At this stage of the funnel, the consumer is actively considering a purchase. They’re looking over their options and contrasting one offering, one brand and one reputation with another.

Your brand might be familiar to consumers, but it’s your reputation that will help tip the balance in many purchase decisions. Where that’s not the case, you might be competing on brand values or on features.

Build and nurture your reputation

Reputation can be managed using social media, and it is a good source of positive sentiment reviews since positive reviews typically come from social channels while negative ones are more often from review sites. 

Use share buttons combined with social proof on your website so each positive review can easily be spread across social channels.

Don’t forget video. An active YouTube channel can push positive content to the top of the page, improving your visibility, traffic, and consequently, reputation.

Highlight features, show value with your content

A segment of your customers will be keen on your product’s features. Make sure you’re shooting for high search ranking on pieces of content that describe specific features, especially if they’re high ranking keywords in your space or if your offering is unique in that area. 

Again, using YouTube can be effective here, but so can using social to drive traffic to blog posts that discuss specific aspects of your offering and describe features.

If you’re creating a lot of content and you want to know how well it’s working so you can target it more effectively, you might want to try a tool like SqueezeCMM, which lets you track the responses your content is getting, and will even construct user journeys so you can follow your readers and viewers along your content funnel.



At this stage consumers have decided to buy, and they’re buying from you. That’s great!

It’s important to continue to engage with consumers throughout the purchase period – when they make their payment and when their product arrives are two key moments that should see you reach out.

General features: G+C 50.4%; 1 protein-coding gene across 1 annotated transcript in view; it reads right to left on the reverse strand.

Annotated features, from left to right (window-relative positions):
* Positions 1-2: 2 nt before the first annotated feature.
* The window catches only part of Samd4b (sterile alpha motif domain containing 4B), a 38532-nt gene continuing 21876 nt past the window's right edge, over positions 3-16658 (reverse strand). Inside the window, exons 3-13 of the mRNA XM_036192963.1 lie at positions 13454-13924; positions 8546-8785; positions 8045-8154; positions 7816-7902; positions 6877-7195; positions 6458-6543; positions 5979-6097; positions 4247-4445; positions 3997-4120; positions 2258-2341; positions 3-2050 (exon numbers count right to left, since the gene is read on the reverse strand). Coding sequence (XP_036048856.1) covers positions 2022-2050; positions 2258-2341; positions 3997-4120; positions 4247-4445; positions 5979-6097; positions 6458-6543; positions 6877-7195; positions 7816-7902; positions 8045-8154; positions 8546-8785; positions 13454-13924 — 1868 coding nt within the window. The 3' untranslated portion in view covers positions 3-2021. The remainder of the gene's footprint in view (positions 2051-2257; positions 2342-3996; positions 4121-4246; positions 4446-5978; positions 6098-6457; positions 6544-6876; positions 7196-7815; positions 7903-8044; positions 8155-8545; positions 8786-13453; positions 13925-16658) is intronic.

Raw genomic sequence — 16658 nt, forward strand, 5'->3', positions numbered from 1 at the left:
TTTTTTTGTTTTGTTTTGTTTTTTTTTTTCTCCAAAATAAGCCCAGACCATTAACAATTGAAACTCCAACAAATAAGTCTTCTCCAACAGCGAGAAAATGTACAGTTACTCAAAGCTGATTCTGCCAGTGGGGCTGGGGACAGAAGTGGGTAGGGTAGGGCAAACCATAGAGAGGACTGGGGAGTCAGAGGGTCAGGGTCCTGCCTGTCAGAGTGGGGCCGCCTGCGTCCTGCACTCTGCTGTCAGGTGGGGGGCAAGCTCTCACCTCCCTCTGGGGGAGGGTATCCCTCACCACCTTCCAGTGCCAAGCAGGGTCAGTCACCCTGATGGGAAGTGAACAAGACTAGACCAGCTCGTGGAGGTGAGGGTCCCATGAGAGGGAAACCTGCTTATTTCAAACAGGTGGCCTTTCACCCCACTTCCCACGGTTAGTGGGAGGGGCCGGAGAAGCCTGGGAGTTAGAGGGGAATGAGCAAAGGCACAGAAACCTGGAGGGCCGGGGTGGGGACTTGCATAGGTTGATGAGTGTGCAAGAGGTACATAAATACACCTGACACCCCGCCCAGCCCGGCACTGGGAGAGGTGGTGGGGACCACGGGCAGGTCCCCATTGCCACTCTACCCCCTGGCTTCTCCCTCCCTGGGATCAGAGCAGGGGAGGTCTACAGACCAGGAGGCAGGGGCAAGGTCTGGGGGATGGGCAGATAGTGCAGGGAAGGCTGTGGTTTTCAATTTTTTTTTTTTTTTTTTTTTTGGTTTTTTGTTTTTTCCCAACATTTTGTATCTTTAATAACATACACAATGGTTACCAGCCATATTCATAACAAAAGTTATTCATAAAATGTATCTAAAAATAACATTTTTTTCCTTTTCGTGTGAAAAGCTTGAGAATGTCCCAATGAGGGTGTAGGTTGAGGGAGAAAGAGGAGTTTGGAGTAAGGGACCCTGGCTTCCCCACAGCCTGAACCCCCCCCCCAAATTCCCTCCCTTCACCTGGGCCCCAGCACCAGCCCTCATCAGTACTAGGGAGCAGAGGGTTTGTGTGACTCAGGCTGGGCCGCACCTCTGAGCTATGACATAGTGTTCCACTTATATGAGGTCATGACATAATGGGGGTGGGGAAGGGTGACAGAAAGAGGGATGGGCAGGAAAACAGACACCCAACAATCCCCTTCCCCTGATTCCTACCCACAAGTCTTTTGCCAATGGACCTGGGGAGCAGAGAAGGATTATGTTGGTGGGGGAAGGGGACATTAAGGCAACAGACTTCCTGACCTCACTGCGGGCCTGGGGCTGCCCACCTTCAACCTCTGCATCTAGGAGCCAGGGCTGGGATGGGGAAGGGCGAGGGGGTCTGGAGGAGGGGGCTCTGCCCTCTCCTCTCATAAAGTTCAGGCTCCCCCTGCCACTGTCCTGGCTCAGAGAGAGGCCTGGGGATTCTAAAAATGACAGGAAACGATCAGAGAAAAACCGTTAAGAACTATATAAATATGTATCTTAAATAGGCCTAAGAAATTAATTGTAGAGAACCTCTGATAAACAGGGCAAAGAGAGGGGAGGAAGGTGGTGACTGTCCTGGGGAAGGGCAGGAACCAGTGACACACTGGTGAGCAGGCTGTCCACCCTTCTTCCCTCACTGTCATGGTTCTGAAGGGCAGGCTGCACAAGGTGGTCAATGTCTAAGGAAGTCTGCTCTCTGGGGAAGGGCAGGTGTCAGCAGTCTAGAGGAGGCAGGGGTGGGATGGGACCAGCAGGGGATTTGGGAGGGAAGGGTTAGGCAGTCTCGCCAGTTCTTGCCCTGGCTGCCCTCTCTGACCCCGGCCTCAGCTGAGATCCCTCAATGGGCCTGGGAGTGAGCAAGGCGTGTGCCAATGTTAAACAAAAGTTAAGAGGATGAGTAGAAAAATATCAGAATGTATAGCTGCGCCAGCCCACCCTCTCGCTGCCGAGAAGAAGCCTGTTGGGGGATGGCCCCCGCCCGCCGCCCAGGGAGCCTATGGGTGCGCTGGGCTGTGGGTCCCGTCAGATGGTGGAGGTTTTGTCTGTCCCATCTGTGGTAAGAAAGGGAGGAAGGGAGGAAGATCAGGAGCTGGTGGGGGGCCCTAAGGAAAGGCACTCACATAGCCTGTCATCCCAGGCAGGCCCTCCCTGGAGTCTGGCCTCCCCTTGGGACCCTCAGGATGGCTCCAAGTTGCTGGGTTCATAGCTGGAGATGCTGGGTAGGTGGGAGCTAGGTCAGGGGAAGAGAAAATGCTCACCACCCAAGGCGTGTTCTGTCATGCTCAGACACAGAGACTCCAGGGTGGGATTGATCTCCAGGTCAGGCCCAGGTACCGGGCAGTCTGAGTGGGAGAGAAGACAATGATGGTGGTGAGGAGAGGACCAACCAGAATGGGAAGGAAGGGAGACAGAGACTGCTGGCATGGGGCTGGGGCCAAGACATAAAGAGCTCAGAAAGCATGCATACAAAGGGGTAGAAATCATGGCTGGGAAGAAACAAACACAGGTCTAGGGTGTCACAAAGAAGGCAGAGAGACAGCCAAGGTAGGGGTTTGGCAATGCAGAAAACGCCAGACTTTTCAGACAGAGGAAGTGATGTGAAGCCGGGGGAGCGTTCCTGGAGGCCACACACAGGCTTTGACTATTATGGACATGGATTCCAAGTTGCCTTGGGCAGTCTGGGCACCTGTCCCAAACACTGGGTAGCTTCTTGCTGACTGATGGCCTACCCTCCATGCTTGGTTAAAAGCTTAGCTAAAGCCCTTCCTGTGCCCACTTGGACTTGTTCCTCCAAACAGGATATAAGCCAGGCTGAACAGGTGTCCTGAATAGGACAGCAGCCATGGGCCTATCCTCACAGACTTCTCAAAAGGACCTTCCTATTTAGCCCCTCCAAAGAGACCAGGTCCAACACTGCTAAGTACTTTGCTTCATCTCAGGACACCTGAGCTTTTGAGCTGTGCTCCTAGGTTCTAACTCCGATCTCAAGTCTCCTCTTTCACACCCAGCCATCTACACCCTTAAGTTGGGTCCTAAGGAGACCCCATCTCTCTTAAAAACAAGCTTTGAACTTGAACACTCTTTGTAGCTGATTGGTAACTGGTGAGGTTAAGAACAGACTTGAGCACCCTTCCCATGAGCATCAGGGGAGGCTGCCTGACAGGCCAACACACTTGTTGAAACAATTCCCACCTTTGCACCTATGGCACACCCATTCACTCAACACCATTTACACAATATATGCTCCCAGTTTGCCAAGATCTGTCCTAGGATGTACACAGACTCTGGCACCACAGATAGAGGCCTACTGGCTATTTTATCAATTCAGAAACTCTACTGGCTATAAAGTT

This is another perfect opportunity for a tandem email-social upsell or cross-sell. Targeted cross-selling emails can generate a jump in transaction rates and when emails are combined with Facebook ads, the jump is even more pronounced.

Finally remember that several social networks now allow you to sell directly through the social channel. Facebook, Pinterest and Twitter all have ‘Buy’ buttons. 


After purchase, consumers divide into three groups. Some will leave and not purchase again. Others will return, for a few purchases. And some will become brand advocates. These are the best customers you have and they’re not just figuratively the lifeblood of your business, they drive revenue.

Encouraging more customers into the ‘loyalty loop’ post-purchase should be a priority for every business. Repeat customers cost less to market to and spend more, and their positive experience of your brand and offering translate into customer reviews with ‘upbeat sentiment’ (read: better NPS) and content, all of which carry enormous clout with other consumers.

Data from your social logins can also be used to maintain contact with single-purchase customers and encourage repurchase.

Use social channels for customer care

Customer support on social media can be a double-edged sword. 

Customers expect rapid responses on social media and won’t settle for less. Disappoint them and your reputation will suffer. Deliver on time, and watch your own customers champion your brand. Twitter is a popular channel for customer care, and it may be a good idea to make sure you have a Twitter channel purely for customer service.

Put in place loyalty programs

You can run a traditional loyalty program on social media. Facebook is particularly well set up for this, and it’s more effective when it’s integrated well with what’s happening on-site.

Reward referrals

Referral marketing rewards existing customers for bringing you more customers. Despite being as old as the hills, it’s still thriving – even Google offers cash for Google Apps for Business customer referrals. Referrals are far and away the most trusted form, of advertising, so brands should do everything they can to encourage them.

Social media accounts for a third of all referrals traffic, and a clear majority of that comes from Facebook, with Pinterest a distant but growing second. 

View from the top

Social media doesn’t just belong at the top of the funnel. Each stage of marketing, sales and retention has a place for social media, and the numbers clearly show that it’s well worthwhile for businesses to integrate it at every touchpoint of the customer’s journey.